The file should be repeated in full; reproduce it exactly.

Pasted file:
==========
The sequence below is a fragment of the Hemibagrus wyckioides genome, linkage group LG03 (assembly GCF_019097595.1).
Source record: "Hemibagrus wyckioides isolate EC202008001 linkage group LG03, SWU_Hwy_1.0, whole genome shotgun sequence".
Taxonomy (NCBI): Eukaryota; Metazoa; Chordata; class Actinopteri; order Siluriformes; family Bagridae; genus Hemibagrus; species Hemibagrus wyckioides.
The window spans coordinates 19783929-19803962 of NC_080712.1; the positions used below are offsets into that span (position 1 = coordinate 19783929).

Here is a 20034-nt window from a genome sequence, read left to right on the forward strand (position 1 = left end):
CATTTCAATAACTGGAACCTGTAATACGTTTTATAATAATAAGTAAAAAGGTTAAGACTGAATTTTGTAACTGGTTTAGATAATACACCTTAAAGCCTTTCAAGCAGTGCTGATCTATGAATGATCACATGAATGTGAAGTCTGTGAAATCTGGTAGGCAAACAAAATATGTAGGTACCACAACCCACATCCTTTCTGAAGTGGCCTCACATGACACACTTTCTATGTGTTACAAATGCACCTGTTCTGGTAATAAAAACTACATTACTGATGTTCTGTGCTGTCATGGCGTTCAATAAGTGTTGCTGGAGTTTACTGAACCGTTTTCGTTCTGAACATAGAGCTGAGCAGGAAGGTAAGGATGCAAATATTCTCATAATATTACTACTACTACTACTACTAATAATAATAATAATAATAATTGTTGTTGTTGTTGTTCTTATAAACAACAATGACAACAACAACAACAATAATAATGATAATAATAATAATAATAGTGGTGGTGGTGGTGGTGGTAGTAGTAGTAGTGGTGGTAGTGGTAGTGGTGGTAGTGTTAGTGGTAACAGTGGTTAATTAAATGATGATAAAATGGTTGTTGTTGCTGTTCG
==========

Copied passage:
The sequence below is a fragment of the Hemibagrus wyckioides genome, linkage group LG03 (assembly GCF_019097595.1).
Source record: "Hemibagrus wyckioides isolate EC202008001 linkage group LG03, SWU_Hwy_1.0, whole genome shotgun sequence".
Taxonomy (NCBI): Eukaryota; Metazoa; Chordata; class Actinopteri; order Siluriformes; family Bagridae; genus Hemibagrus; species Hemibagrus wyckioides.
The window spans coordinates 19783929-19803962 of NC_080712.1; the positions used below are offsets into that span (position 1 = coordinate 19783929).

Here is a 20034-nt window from a genome sequence, read left to right on the forward strand (position 1 = left end):
CATTTCAATAACTGGAACCTGTAATACGTTTTATAATAATAAGTAAAAAGGTTAAGACTGAATTTTGTAACTGGTTTAGATAATACACCTTAAAGCCTTTCAAGCAGTGCTGATCTATGAATGATCACATGAATGTGAAGTCTGTGAAATCTGGTAGGCAAACAAAATATGTAGGTACCACAACCCACATCCTTTCTGAAGTGGCCTCACATGACACACTTTCTATGTGTTACAAATGCACCTGTTCTGGTAATAAAAACTACATTACTGATGTTCTGTGCTGTCATGGCGTTCAATAAGTGTTGCTGGAGTTTACTGAACCGTTTTCGTTCTGAACATAGAGCTGAGCAGGAAGGTAAGGATGCAAATATTCTCATAATATTACTACTACTACTACTACTAATAATAATAATAATAATAATTGTTGTTGTTGTTGTTCTTATAAACAACAATGACAACAACAACAACAATAATAATGATAATAATAATAATAATAGTGGTGGTGGTGGTGGTGGTAGTAGTAGTAGTGGTGGTAGTGGTAGTGGTGGTAGTGTTAGTGGTAACAGTGGTTAATTAAATGATGATAAAATGGTTGTTGTTGCTGTTCG